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22 March 2019
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11 September 2017 | Herpreet Kaur Grewal


The FM sector could be seriously affected by changes in immigration policy brought about by Brexit. Herpreet Kaur Grewal reports.

As the government launches a review into post-Brexit skills needs, the British Institute of Facilities Management (BIFM) has warned that one result of any change in immigration policy is that the FM sector could face a serious deficit in skilled employees.

The organisation welcomed the government’s appraisal plans, but points out that in some parts of the industry, up to 24 per cent of the FM workforce comes from the EU.

The government has commissioned an independent advisory non-departmental public body, the Migration Advisory Committee (MAC), to advise on the British labour market, the economic and social impacts of the UK’s exit from the European Union, and on how the UK’s immigration system should be aligned with a modern industrial strategy. 

Lifelong learning and upskilling

Sofie Hooper, senior policy adviser at BIFM, said: “We welcome the MAC review into the European Economic Area (EEA) migration and the government’s approach to develop an evidence-based future migration policy which takes account of businesses’ skills needs. The FM industry will be greatly affected by any change in immigration policy for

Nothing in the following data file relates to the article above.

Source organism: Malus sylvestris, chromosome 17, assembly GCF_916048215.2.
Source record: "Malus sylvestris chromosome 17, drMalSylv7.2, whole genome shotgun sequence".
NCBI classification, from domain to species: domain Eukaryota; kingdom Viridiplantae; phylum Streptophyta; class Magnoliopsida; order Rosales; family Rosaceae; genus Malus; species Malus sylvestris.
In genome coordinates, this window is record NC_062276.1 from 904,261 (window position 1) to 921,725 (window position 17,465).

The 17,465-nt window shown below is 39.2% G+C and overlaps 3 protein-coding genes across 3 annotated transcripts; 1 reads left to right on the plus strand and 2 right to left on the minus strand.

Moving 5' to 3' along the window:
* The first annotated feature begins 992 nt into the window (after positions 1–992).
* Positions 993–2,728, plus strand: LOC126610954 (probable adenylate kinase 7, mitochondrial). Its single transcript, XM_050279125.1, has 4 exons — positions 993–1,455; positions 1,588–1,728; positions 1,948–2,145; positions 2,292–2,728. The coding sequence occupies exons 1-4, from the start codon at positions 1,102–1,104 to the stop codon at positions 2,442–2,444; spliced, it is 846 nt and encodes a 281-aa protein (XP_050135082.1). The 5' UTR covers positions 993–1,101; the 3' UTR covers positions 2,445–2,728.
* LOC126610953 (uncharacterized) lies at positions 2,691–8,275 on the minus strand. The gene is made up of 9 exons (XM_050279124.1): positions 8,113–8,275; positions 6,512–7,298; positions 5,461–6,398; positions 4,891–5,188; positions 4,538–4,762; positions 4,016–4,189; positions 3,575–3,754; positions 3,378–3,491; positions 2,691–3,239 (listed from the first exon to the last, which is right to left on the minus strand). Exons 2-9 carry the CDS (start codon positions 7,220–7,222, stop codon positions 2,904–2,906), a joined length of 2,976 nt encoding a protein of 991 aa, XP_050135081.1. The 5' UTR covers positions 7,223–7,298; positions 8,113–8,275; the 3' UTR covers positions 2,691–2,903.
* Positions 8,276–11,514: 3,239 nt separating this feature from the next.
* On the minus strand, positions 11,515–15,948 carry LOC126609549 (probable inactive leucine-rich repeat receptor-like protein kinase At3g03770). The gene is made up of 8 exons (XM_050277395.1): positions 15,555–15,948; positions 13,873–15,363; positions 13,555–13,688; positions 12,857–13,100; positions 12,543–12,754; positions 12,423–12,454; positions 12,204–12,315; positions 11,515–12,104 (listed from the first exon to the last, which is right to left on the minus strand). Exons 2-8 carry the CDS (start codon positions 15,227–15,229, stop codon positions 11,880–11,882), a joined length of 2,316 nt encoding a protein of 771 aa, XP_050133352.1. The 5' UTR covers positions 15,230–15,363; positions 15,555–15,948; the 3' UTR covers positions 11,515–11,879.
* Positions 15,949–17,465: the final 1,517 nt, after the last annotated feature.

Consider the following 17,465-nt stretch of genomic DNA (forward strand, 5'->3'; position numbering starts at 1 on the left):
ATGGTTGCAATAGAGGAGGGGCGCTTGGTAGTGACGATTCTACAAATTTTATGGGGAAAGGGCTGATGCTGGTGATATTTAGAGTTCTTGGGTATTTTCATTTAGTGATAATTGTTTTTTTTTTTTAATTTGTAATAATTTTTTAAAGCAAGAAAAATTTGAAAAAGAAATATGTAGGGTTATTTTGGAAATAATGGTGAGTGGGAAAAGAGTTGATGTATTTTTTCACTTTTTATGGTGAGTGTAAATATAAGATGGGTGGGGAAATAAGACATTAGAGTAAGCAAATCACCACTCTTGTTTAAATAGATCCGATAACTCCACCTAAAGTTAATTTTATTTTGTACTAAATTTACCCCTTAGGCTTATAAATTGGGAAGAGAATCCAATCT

EEA nationals as currently, in parts of the industry, up to 24 per cent of the workforce comes from the EU.  

“While the FM industry has grown exponentially over the past three decades, it now faces a skills shortage due to the UK’s demographic changes and a lack of skilled applicants.  

“The uncertainty over a new migration policy for EU migrants adds to the challenge. BIFM’s members, through their membership of the professional body for the FM industry, are already committed to upskilling abilities and knowledge. The skills gap needs a multi-faceted approach to ensure that the UK’s FM industry can deliver its potential of a £20 billion uplift to the UK economy by enabling an effective workplace to the UK’s businesses. 

“A flexible migration policy needs to be part of the solution, in addition to lifelong learning and upskilling the UK’s workforce.”

The first MAC call for evidence focuses on EEA migration trends, recruitment practices, training and skills and economic, social and fiscal impacts. The briefing note accompanying the call for evidence provides some preliminary analysis of the UK labour market and other countries’ migration systems.

BIFM intends to engage with the immigration debate in several ways. An FM Leaders’ Forum will be held to create a position paper representative of the views of the FM industry with a view to sharing this with political stakeholders across Parliament and Whitehall.  

Over the next few months BIFM will also engage with its members about the MAC’s calls for evidence and it will submit a response to the first call for evidence by 27 October. In anticipation of these consultations, BIFM is undertaking a review of the labour data available on the FM industry.

BIFM members with any questions or otherwise keen to contribute to the BIFM’s work on migration are invited to get in touch with Sofie Hooper at policy@bifm.org.uk